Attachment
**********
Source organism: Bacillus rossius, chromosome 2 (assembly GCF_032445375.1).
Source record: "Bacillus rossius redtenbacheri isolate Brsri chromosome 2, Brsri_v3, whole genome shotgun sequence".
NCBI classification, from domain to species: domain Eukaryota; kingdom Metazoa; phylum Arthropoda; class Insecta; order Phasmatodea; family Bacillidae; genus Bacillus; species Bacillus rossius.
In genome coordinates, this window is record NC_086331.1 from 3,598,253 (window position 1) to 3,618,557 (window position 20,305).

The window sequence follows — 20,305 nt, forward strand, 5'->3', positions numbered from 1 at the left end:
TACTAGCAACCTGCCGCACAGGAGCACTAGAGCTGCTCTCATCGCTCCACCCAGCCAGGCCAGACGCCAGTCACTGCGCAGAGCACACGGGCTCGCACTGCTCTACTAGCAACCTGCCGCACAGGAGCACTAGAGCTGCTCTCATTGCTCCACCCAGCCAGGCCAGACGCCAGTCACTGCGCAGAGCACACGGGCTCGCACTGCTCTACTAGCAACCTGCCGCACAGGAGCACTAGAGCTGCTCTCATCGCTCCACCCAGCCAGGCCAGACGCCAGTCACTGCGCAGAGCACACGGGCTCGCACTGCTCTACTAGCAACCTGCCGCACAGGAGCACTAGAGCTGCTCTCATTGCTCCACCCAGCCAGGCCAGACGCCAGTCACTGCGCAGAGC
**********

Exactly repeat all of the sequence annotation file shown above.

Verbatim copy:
Source organism: Bacillus rossius, chromosome 2 (assembly GCF_032445375.1).
Source record: "Bacillus rossius redtenbacheri isolate Brsri chromosome 2, Brsri_v3, whole genome shotgun sequence".
NCBI classification, from domain to species: domain Eukaryota; kingdom Metazoa; phylum Arthropoda; class Insecta; order Phasmatodea; family Bacillidae; genus Bacillus; species Bacillus rossius.
In genome coordinates, this window is record NC_086331.1 from 3,598,253 (window position 1) to 3,618,557 (window position 20,305).

The window sequence follows — 20,305 nt, forward strand, 5'->3', positions numbered from 1 at the left end:
TACTAGCAACCTGCCGCACAGGAGCACTAGAGCTGCTCTCATCGCTCCACCCAGCCAGGCCAGACGCCAGTCACTGCGCAGAGCACACGGGCTCGCACTGCTCTACTAGCAACCTGCCGCACAGGAGCACTAGAGCTGCTCTCATTGCTCCACCCAGCCAGGCCAGACGCCAGTCACTGCGCAGAGCACACGGGCTCGCACTGCTCTACTAGCAACCTGCCGCACAGGAGCACTAGAGCTGCTCTCATCGCTCCACCCAGCCAGGCCAGACGCCAGTCACTGCGCAGAGCACACGGGCTCGCACTGCTCTACTAGCAACCTGCCGCACAGGAGCACTAGAGCTGCTCTCATTGCTCCACCCAGCCAGGCCAGACGCCAGTCACTGCGCAGAGC